Former Greenville city councilman, state representative and state senator Ralph Anderson was described by his longtime friend Ray Martin, his daughter Valerie Anderson, and State Rep. Leola Robinson-Simpson as a man who fought to keep hope alive for the disenfranchised.
Anderson, who passed away at home in November, was born in 1927 and grew up through the Great Depression.
“Life was generally difficult,” Valerie Anderson said of her father’s youth. “He used to say that he didn’t know how difficult it was because it was difficult for everybody. He used to have a little shoe stand where he polished shoes in order to make a little extra money growing up.”
While times were hard for almost everyone during the Great Depression, Ralph Anderson, like many other African Americans at the time, faced a greater obstacle, segregation, which limited what he could do with his life at the time. As a lifetime member of the NAACP and a member of Springfield Baptist Church, he participated in the civil rights movement to improve the lives of everyone in the community, his daughter said.
In addition to fighting for equal rights, he was described as someone who encouraged others. When Robinson-Simpson returned to Greenville 40 years ago, she reconnected with him.
“I knew Ralph going back 40 years when I first came back to Greenville from New York,” Robinson-Simpson said. “He remembered me from the time I was in the civil rights movement, when we were in demonstrations and arrested. He always wanted to encourage me to step out and do the things that I did back then. Sometimes it’s hard to do when you have five children and you are married. He always encouraged me to get involved. His encouragement was based on his love for the community.”
She eventually served as Anderson’s campaign manager when he retired as the first African American postmaster in the Upstate and ran for Greenville City Council. She later served as his campaign manager during his run for the House of Representatives as well.
Anderson ultimately decided to run for office because he wanted to improve the quality of life in Greenville based on what he saw while working in the postal service.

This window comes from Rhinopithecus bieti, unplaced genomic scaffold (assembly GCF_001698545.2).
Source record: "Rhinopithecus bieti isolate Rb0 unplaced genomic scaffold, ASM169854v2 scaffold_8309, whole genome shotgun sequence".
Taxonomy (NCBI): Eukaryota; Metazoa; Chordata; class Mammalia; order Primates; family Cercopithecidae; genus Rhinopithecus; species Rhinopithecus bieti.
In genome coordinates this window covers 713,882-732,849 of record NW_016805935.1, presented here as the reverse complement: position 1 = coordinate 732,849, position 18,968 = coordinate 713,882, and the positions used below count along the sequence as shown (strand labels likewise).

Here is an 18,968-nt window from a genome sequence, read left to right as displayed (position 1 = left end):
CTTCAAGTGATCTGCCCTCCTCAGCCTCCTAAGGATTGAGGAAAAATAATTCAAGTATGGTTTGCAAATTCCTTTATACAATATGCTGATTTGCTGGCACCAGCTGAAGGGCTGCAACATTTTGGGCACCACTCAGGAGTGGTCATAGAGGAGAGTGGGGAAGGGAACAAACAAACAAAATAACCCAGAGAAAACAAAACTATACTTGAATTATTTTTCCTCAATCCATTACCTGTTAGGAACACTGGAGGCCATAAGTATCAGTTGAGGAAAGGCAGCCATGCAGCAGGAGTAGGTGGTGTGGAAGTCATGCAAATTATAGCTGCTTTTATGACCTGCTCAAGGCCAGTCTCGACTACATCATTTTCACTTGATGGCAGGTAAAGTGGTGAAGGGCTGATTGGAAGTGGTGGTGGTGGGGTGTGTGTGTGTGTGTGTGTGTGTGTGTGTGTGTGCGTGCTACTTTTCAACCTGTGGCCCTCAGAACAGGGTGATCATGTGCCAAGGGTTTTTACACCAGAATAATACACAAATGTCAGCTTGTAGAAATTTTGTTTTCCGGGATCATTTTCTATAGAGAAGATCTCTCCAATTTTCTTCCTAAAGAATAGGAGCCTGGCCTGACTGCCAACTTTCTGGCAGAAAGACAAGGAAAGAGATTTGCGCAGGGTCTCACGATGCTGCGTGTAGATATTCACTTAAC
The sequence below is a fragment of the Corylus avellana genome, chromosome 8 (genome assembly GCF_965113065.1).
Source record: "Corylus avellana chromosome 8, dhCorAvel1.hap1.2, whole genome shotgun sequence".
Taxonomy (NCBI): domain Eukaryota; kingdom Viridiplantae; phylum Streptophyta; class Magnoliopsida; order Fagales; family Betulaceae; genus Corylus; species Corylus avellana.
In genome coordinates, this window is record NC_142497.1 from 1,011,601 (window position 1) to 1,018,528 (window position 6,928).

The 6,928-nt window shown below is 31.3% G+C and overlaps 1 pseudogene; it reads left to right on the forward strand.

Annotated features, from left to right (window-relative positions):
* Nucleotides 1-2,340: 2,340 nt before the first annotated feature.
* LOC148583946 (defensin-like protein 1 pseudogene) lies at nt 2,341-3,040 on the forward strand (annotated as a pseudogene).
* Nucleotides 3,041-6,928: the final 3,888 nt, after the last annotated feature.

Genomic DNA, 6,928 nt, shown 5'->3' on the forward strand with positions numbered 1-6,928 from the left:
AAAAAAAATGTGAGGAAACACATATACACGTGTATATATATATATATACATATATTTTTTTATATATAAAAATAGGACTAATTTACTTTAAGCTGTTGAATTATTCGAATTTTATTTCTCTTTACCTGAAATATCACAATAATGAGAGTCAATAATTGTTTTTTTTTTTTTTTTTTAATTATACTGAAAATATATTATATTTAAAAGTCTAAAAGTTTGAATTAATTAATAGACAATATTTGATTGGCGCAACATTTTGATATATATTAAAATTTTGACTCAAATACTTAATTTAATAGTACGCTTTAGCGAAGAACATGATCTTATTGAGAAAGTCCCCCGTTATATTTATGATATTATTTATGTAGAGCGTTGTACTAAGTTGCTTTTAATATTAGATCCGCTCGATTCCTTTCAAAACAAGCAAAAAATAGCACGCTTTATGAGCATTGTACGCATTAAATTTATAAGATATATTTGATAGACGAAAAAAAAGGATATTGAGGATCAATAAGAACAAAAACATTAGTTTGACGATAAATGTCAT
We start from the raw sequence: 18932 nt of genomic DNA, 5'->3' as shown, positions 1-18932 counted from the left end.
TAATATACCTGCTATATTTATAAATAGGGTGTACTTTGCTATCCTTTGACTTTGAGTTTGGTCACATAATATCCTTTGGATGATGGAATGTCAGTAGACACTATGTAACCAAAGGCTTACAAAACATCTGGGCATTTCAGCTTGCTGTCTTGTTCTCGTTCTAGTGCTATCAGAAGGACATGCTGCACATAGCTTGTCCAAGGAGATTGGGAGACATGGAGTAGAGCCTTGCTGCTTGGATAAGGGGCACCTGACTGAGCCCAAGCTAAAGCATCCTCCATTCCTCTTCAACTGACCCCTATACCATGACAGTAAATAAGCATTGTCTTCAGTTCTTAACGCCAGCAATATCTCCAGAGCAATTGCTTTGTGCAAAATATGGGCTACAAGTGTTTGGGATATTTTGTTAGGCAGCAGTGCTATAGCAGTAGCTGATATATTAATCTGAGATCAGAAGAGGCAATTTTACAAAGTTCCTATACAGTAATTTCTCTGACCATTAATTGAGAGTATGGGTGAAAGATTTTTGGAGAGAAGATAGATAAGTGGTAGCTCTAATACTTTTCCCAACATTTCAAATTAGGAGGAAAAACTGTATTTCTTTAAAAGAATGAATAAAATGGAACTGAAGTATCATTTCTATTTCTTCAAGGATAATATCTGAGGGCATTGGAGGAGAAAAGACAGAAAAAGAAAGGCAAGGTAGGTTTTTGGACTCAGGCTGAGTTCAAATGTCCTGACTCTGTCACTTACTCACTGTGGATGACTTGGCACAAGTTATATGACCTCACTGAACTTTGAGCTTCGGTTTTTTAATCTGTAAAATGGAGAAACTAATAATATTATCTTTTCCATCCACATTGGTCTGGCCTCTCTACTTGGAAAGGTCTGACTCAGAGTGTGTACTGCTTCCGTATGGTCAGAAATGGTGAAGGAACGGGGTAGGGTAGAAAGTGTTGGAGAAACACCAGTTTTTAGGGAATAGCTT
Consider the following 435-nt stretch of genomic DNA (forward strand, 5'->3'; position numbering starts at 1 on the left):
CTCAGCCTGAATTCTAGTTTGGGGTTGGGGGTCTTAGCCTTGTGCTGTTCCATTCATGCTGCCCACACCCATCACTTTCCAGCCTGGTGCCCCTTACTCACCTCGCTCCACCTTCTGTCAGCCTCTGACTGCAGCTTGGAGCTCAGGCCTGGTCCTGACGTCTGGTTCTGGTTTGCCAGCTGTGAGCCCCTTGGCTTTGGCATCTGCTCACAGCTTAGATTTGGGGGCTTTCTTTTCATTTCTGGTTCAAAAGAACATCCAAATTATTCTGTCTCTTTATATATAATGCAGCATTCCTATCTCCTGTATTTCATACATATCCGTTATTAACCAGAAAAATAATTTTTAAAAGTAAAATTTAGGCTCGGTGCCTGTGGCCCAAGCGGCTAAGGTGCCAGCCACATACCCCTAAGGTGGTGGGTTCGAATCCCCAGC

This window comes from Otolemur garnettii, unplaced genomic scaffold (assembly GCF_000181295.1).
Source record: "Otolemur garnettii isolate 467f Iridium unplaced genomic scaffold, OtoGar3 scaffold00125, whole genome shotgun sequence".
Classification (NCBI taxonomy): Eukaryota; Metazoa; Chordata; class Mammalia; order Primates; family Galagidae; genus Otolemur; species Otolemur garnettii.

“He would say to those around him about the things as a postmaster and postal worker that bothered him and he felt that Greenville could do better,” Robinson-Simpson said. “He felt the poorer neighborhoods were neglected and felt they shouldn’t be neglected the way they were because Greenville was a place for everybody. That’s why he ran for the city council. When he was on city council, he did a lot to improve the quality of life in Greenville.”
While on Greenville City Council, Anderson worked to improve the recreation centers so children would have safe places to go; added sidewalks to neighborhoods that did not have them; and worked to improve the streets in his district. He also worked across party lines to ensure that African American city employees who were not given access to full-time benefits prior to integration were able to receive the same benefits as their non-black counterparts, Robinson-Simpson said.
When Anderson went to Columbia, he continued to reach across the aisle to improve the quality of life for all South Carolinians. One of the bills he was most proud of held hospitals accountable for the transmission of infectious diseases, Robinson-Simpson said.
“When he went to Columbia, he thought he could do more in terms of pioneering legislation and getting laws passed to impact the quality of life,” Robinson-Simpson said. “Even in the Senate, he pioneered a number of wonderful bills to impact quality of life. He did one on controlling infections that affected mobility in the hospitals. Sickness and death know no race.”
While Anderson was known for his life in politics, Robinson-Simpson, Martin and his daughter all remember him as a man who encouraged others in life. He encouraged Robinson-Simpson to run for the Greenville County School Board, Martin to speak at roundtables in the community, and his children to go as far as they wanted to with school.
“My grandmother didn’t graduate high school,” Valerie Anderson said. “My dad and his sister graduated high school and finished college. When it came to myself and siblings, it was never a choice. We knew we were going to have an opportunity to go to college. He made his college experience sound like it was a place to go, so you wanted to have that same experience. He wasn’t one to accept defeat in us. We had to at least try. He was always out ahead of us and it always seemed we were playing catch up. He always inspired us to be our best all the time.”
Ultimately, Anderson will be remembered as a man who kept hope alive and was a champion for the voiceless.
“As a public servant, he was a man who served his district in city council, the House and Senate,” Martin said. “In all three, he did it with integrity, dignity and much compassion. Even in the districts that he served, he was the heart and soul of those community. He was a strong advocate of “keeping hope alive,” he was an advocate of improving the quality of life of so many who had almost given up. He was not just a great politician, he was a great man. He saw beyond himself and knew there would be a future in tomorrow. He wanted to make certain to put in place the tangible building blocks, so that things he started could continue.”